Davidson Plum

Davidsonia jerseyana

Davidson Plums produce soft, edible, fleshy fruits that are high in antioxidants and vitamins. The three known species are medium-sized rainforest trees native to eastern Australia from FNQ to NNSW, though it’s rare to find many in the wild.

From November to February, this tree blossoms with small pink flowers that later turn into edible purple berries up to 50mm in diameter and growing in clusters along the stem. They are deliciously sour in flavour and work well in both sweet and savoury dishes. They’ve also been known to make a pleasant tasting wine.

Fruiting typically occurs between February and May, though mature trees in warmer areas may fruit right through to August. To harvest, give the trunk a firm shake to dislodge any ripe plums, or leave them to drop on their own when they’re ready.

This tree grows well in full sun or part shade and will tolerate poor soil, but performs best in moist, fertile soil. It is not susceptible to many pests and diseases but D. pruriens can dislike frosts when immature.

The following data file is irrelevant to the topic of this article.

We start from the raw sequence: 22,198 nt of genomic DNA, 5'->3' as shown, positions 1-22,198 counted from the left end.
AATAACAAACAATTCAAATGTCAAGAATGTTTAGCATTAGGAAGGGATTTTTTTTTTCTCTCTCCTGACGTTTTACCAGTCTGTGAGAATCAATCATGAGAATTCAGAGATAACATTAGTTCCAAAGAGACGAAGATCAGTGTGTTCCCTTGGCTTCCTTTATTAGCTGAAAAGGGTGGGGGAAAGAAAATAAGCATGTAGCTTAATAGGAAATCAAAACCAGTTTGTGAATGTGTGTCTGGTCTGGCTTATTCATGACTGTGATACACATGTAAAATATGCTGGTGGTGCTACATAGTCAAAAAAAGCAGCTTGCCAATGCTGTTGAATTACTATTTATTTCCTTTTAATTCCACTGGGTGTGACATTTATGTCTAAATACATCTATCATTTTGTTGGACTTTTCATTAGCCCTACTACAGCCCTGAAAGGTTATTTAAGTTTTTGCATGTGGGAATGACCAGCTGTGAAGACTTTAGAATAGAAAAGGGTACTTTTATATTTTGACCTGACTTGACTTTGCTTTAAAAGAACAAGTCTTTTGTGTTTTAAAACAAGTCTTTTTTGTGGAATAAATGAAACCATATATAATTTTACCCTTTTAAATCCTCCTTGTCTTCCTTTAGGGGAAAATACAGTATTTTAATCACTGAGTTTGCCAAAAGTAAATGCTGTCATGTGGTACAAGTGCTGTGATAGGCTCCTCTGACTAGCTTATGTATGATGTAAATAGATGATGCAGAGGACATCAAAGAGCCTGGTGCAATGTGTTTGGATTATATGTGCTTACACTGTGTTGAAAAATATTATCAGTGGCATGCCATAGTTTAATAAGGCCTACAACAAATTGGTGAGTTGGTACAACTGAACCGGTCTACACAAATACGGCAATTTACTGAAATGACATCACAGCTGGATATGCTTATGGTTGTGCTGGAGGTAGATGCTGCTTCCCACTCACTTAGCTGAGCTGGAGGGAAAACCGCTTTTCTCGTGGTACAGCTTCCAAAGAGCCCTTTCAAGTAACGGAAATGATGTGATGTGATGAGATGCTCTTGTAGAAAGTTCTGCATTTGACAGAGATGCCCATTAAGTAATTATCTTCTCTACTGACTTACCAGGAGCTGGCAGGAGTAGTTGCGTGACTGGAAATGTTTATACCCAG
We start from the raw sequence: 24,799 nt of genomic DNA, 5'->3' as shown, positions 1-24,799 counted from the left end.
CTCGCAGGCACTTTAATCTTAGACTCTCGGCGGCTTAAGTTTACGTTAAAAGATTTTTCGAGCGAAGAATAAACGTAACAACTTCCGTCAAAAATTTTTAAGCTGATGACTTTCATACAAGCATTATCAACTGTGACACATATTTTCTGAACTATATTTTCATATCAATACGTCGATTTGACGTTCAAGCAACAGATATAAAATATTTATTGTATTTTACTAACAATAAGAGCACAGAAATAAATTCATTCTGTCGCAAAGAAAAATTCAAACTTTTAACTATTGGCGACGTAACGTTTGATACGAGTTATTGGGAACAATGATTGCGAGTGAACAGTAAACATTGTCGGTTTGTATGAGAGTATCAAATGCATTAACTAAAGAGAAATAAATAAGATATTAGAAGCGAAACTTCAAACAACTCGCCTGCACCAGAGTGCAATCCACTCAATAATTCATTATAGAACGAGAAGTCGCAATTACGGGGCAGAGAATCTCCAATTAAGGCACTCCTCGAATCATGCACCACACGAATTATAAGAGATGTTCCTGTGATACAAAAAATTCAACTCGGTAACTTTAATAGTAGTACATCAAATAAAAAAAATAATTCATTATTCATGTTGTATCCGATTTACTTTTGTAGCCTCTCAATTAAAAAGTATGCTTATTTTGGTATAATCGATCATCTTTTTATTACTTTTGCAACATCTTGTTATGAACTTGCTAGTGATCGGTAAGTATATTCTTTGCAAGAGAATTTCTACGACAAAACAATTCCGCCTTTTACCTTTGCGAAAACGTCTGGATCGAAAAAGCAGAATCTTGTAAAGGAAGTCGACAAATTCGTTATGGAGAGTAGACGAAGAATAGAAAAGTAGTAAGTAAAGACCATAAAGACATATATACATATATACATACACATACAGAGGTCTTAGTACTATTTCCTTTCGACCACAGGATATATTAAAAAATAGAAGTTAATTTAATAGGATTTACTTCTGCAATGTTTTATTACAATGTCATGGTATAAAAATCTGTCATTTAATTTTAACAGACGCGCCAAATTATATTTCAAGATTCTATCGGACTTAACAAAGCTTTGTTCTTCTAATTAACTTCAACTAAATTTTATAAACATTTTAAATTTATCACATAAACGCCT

There are three related Davidson Plum species endemic to SEQ and Northern NSW: 

  • Davidsonia jerseyana, Davidson’s plum or the Mullumbimby plum, is a slender small tree, generally 5 metres high, native to lowland subtropical rainforests of New South Wales. It is considered an endangered species in the wild, but is widely cultivated for its pleasantly sour fruit that is used in jam, wine, ice-cream and sauces.
  • Davidsonia johnsonii, smooth Davidson’s plum, is a small tree with a spreading canopy and smooth leaves, native to New South Wales and southeast Queensland. It is also considered an endangered species in the wild but is not widely cultivated because of its infertile seeds. It is propagated vegetatively from cuttings or root division.
  • Davidsonia pruriens, the Queensland or Ooray Plum
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